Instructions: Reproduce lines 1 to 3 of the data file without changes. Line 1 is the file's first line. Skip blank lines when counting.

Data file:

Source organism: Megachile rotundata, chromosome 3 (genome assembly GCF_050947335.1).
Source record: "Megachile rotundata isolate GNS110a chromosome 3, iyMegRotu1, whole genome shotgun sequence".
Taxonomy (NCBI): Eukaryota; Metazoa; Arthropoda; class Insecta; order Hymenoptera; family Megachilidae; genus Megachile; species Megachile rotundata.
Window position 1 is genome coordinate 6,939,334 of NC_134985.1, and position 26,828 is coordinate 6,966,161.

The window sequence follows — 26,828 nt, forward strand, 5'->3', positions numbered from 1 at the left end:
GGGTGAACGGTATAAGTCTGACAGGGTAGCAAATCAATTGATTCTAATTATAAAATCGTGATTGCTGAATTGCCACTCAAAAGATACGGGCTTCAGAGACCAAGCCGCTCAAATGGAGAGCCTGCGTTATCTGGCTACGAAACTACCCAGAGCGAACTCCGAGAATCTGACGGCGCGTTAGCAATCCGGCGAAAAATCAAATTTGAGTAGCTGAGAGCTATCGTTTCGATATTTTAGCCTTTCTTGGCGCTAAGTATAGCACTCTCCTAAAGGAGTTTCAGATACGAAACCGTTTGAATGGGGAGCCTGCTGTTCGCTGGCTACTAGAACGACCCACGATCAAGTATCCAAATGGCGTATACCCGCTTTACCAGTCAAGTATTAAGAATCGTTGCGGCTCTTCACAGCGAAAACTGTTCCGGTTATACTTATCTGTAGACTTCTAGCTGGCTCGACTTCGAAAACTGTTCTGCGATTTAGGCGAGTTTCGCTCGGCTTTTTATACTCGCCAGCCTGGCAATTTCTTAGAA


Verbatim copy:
Source organism: Megachile rotundata, chromosome 3 (genome assembly GCF_050947335.1).
Source record: "Megachile rotundata isolate GNS110a chromosome 3, iyMegRotu1, whole genome shotgun sequence".
Taxonomy (NCBI): Eukaryota; Metazoa; Arthropoda; class Insecta; order Hymenoptera; family Megachilidae; genus Megachile; species Megachile rotundata.